Australia eased its international border restrictions on Monday for the first time in the pandemic, allowing some of its vaccinated public to travel freely and many families to reunite, sparking emotional embraces at Sydney’s airport.
After 18 months of some of the world’s strictest coronavirus border policies that banned citizens from coming back into the country and leaving it, unless granted an exemption, millions of Australians in Victoria, New South Wales and Canberra are now free to travel.
A flight by flag carrier Qantas Airways from Los Angeles touched down in Sydney at 6 a.m., Australia’s biggest airline said, the first in months to let COVID-19 vaccinated Australians walk off a plane without quarantining.
International travelers also arrived in Sydney via Singapore Airlines early on Monday.
Australia’s treasurer, Josh Frydenberg, told the Australian Broadcasting Corp. on Monday that the travel changes would immediately aid the economy.
“It’s a day for celebration — the fact that Australians can move more freely in and out of our country without home quarantine, if they’re double-vaccinated,” Frydenberg said.
Television and social media footage showed tearful family reunions, with strict travel rules previously prohibiting many people from attending significant events, including weddings and funerals.
The relaxation of travel rules is tied to rising vaccination rates, with more than 80 per cent of people aged 16 and older in Australia’s two most populous states, New South Wales and Victoria, as well as the capital territory fully vaccinated.
Australians and permanent residents living abroad may now return, with data from the Department of Foreign Affairs showing about 47,000 people are hoping to do so.
Most tourists — even vaccinated ones — have to wait to come to Australia, although vaccinated tourists from New Zealand will be allowed in beginning on Monday.
Unvaccinated travellers will still face quarantine restrictions, and all travellers need proof of a negative COVID-19 test prior to boarding.
The change in travel rules, however, is not uniform across Australia, as the country’s states and territories have differing vaccination rates and health policies.
Australia closed its borders at the start of the pandemic and let only a limited number of citizens and permanent residents return from abroad, subject to an exemption and a mandatory 14-day quarantine period in a hotel at their own expense.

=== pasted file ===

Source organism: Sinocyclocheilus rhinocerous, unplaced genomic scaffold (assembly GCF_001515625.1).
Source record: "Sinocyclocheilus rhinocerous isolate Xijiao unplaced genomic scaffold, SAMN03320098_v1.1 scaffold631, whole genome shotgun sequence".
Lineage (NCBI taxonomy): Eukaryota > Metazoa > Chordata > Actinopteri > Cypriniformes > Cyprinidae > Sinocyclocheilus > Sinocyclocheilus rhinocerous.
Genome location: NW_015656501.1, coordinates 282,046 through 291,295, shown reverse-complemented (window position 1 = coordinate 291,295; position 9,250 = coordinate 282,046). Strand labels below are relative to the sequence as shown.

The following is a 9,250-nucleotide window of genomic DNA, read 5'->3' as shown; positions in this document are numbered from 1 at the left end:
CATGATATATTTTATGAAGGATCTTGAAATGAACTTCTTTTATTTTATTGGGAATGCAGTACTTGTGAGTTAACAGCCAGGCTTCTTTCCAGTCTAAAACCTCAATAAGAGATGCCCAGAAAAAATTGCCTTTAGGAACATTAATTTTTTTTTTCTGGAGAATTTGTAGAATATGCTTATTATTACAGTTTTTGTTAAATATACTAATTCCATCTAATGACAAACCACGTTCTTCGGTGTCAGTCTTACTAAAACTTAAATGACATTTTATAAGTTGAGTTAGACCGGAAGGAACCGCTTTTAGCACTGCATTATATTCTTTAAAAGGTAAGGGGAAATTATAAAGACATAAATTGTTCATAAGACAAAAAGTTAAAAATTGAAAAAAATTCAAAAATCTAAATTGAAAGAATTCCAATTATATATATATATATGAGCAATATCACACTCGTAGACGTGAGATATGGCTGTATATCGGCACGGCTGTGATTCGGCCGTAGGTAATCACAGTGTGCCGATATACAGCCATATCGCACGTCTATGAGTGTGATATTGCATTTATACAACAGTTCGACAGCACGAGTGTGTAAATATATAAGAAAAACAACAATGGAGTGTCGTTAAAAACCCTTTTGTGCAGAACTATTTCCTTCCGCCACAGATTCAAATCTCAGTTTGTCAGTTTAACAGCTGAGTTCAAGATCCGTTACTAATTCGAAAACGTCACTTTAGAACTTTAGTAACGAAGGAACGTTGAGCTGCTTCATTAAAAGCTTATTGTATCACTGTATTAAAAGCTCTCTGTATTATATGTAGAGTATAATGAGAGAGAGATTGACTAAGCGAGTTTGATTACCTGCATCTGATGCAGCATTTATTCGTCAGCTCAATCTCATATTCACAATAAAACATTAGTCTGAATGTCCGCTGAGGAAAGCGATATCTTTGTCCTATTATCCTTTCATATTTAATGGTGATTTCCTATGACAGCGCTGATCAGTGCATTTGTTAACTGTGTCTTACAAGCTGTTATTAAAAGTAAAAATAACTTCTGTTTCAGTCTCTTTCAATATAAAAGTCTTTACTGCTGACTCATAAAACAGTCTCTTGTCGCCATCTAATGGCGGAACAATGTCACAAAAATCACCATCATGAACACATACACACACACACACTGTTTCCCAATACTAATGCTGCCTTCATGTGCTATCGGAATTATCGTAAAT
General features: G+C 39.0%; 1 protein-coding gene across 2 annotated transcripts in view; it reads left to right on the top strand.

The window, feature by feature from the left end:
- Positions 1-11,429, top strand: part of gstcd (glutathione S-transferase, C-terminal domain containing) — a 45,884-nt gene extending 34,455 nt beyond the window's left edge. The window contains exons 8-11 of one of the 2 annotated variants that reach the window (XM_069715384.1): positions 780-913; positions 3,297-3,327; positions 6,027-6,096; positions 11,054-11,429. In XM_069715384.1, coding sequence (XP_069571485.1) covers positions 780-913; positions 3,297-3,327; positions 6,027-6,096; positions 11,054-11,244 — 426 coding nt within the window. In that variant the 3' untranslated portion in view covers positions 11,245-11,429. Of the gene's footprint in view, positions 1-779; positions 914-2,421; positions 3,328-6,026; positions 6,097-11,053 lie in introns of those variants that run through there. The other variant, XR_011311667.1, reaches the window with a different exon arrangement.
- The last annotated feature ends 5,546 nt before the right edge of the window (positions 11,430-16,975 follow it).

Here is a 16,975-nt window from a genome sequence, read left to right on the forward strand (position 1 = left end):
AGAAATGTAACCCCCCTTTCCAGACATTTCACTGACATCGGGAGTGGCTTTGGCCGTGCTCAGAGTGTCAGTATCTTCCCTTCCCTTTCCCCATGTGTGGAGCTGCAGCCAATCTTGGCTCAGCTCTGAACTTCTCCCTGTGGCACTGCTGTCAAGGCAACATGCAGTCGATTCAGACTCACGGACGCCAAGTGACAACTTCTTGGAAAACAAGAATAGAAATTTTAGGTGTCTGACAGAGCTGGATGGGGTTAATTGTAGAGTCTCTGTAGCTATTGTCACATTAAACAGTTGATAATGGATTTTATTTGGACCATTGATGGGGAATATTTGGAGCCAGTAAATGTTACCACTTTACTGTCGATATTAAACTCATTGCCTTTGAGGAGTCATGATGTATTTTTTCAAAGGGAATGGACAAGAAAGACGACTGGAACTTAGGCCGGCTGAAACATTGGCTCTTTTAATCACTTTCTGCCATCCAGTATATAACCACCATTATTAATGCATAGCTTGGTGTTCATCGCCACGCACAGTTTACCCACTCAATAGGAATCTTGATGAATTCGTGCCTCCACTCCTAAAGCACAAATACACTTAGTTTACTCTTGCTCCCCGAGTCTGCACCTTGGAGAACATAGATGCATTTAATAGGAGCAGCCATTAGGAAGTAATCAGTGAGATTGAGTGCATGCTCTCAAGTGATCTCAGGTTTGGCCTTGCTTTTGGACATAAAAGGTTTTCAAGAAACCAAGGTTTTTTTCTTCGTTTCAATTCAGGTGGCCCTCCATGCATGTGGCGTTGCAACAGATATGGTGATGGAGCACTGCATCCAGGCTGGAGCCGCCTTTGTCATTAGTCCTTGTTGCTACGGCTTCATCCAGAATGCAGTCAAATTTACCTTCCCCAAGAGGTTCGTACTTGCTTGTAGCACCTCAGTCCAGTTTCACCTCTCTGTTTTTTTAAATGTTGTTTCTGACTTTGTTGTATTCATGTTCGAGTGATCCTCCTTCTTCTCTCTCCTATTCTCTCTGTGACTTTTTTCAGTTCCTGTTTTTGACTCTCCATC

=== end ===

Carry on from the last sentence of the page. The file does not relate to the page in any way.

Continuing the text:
But as it switched its COVID-zero pandemic management strategy toward living with the virus through extensive vaccinations, borders are gradually reopening.
While the delta outbreak kept Sydney and Melbourne in lockdowns for months until recently, Australia’s COVID-19 cases remain far lower than many comparable countries, with just over 170,500 infections and 1,735 deaths.
What’s happening in Canada
WATCH | NACI expands recommendations for booster shots:
What’s happening around the world
As of Sunday, more than 246.5 million COVID-19 cases had been reported worldwide, according to Johns Hopkins University’s online coronavirus database. The reported global death toll stood at more than 4.9 million.
In Asia, South Korea will drop all operating-hour curbs on restaurants and cafes and implement its first vaccine passport for high-risk venues such as gyms, saunas and bars.
In Europe, Russia recorded 40,993 new infections — a new daily high — as much of the country’s businesses remain closed in an effort to counter a weeks-long surge in infections.
In the Americas, enrolment in U.S. government-run health insurance program Medicaid during the pandemic grew 16 per cent, with more than 11 million additional sign ups, the U.S. Department of Health and Human Services said.
In Africa, Tanzania has made up for a slow start and has now administered more than 940,000 vaccine doses so far, according to the World Health Organization Africa Region.
View original article here Source